In the very first mission of the game “Spam”, we used this to create the flak explosions when approaching the village, but with different particles and sound:


Imagine now you want to use this on water, IE if you want to make a mission featuring a ship attacked by an howitzer, then you could do this:


Don’t worry for player safety though, the explosions created with ExplosionZones are harmless.

Explosions showing the bombing of the airfield by the howitzer.
Explosions showing the bombing of the airfield by the howitzer.


As the explosions are related to the howitzer, we need to disable them as soon as it is destroyed. Go back to the “onObjectDestroyed” function and change it’s content to :

function Sample_mission_3:onObjectDestroyed(object)
if(object:getName() == "howitzer_0") then

Now, the explosions will be disabled when howitzer is destroyed.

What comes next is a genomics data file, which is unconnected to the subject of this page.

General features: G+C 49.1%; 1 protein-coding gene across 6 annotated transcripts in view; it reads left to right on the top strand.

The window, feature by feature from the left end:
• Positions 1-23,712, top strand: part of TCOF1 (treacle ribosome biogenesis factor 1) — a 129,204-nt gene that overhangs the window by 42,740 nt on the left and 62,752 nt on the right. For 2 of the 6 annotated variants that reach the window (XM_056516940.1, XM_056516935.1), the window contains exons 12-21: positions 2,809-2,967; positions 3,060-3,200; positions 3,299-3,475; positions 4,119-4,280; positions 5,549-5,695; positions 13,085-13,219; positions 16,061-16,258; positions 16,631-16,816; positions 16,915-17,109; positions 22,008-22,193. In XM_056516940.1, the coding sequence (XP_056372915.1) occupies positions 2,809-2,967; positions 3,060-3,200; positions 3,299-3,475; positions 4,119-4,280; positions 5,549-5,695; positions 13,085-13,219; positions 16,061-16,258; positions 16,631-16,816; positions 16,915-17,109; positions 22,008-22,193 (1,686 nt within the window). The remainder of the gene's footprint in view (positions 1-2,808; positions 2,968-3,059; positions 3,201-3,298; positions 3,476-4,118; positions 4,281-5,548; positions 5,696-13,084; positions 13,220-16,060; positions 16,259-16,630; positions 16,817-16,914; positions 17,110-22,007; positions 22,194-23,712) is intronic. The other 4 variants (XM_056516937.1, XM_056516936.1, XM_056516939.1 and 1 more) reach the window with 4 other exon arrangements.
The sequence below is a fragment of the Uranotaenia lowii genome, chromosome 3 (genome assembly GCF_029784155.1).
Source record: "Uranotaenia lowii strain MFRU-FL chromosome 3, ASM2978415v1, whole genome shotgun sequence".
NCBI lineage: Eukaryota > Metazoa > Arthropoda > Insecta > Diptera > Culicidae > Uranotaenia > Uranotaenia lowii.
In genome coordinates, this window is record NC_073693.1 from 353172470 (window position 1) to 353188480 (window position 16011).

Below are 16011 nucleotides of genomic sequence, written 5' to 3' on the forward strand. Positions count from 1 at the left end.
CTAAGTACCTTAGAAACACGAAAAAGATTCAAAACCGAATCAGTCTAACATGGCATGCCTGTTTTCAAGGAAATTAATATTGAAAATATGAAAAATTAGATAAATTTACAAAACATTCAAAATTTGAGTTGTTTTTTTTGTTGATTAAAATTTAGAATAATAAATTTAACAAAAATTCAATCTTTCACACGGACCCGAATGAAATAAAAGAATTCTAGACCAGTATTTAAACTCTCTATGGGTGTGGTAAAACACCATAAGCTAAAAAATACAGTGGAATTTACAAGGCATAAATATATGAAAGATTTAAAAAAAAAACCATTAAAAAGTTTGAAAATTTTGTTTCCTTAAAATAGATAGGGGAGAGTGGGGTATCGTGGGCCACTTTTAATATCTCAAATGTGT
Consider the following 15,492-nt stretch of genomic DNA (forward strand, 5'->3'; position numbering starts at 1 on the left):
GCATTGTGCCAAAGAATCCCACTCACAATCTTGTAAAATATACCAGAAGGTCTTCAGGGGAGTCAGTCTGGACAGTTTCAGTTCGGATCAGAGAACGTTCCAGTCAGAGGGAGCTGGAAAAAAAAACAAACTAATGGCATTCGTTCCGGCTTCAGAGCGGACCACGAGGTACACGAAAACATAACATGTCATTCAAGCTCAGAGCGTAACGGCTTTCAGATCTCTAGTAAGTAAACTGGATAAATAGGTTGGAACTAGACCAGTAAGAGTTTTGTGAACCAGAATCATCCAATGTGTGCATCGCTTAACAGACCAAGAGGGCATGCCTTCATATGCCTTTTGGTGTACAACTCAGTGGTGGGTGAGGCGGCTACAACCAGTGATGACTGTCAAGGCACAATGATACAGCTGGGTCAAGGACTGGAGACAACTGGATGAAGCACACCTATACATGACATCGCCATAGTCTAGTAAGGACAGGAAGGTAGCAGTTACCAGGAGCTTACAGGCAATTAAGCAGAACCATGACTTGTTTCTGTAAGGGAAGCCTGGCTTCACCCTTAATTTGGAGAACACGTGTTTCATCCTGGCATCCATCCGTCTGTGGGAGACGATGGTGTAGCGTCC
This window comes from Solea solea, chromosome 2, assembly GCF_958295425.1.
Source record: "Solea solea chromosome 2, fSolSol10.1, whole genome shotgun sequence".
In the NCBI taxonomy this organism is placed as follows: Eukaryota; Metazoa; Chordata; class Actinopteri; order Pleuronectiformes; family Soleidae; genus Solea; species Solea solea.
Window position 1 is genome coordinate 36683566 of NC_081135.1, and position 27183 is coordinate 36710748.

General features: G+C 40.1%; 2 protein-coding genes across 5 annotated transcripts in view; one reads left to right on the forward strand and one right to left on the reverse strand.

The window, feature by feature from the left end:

Adding dialogs

Things are getting better, but we still need to add some dialog to give more identity to the mission.

Go to the “onInit” function

Add this line at the end :

self.HUD:addRadioCommunication("unknown","","Scramble ! We need to destroy this howitzer or we'll be doomed !",nil)

The first parameter is the name of the character currently speaking. The second one is the “mood”, here left blank, the third parameter is the dialog itself, and the last one is the object the camera will look at  (using a flyby camera if the object is moving) during this dialog.

If left to nil, the last parameter won’t change the camera at all, leaving it to the default in game camera.

There are multiple versions of this function

  • The flyby :


You can use nil as the object parameter to automatically look at the player aircraft during this dialog.

  •  The focus:


This will change the camera so that it will look at the object 2 from the object1.